United States: New York Court of Appeals Says No Common Law Public Performance Right For Pre-1972 Sound Recordings

On December 20, 2016, the New York Court of Appeals, the highest court in the state, held that no common law public performance right exists for pre-1972 sound recordings. The issue of whether a common law public performance right exists for pre-1972 sound recordings in New York was an issue of first impression. Although this holding is only binding on New York state courts and federal cases decided under New York law, it is anticipated that, coming from a premier IP jurisdiction, it will also be highly influential for courts throughout the nation that are adjudicating or may adjudicate similar cases.

In 2013, members of the band, The Turtles, initiated a lawsuit against SiriusXM, the nation's largest satellite digital radio service, claiming rights to royalties for SiriusXM's broadcasts of their pre-1972 recordings. The radio service broadcasts pre-1972 sound recordings, including those recorded by The Turtles, but does not pay the group or other artists for broadcasting the recordings.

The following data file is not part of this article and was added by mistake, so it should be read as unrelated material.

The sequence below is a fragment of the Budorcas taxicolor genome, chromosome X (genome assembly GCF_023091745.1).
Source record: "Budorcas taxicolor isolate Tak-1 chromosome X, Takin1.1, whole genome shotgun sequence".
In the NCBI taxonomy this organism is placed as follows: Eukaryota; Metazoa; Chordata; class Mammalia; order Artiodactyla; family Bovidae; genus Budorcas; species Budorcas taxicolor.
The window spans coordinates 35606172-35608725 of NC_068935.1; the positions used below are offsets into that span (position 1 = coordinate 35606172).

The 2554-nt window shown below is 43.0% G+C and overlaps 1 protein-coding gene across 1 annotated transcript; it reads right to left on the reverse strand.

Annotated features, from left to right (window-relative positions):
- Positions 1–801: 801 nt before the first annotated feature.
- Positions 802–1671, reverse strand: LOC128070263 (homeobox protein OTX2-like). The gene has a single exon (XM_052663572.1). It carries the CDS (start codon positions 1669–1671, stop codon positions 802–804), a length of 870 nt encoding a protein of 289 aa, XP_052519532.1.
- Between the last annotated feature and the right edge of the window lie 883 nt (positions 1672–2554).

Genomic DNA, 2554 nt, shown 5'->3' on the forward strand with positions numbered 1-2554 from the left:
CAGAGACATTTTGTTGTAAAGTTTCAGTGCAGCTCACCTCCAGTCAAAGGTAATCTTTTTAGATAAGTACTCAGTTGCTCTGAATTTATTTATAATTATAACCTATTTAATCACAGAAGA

The court was tasked with determining whether the band members had a right to control public performances of works that were produced prior to 1972. In coming to the conclusion that the members had no such right, the court initially recognized that Congress did not provide a public performance right for pre-1972 sound recordings. Congress first provided copyright protection to sound recordings in 1971, effective February 15, 1972, but limited the protection to recordings produced after such effective date. Further, it did not initially grant owners of post-1972 copyrights in sound recordings a public performance right. Even the Digital Performance Right in Sound Recordings Act of 1995 ("DPRA"), effective February 1996, only provided a limited and highly regulated digital performance right that did not extend to nonsubscription broadcast transmissions, namely performances transmitted through AM/FM radio stations. Therefore, the court found significant that Congress has never recognized a general public performance right for post-1972 sound recordings nor provided generally for federal protection of pre-1972 sound recordings. It emphasized, however, that Congress expressly did not pre-empt any existing state laws concerning pre-1972 sound recordings, and such rights under state statute or common law may be asserted until February 15, 2067.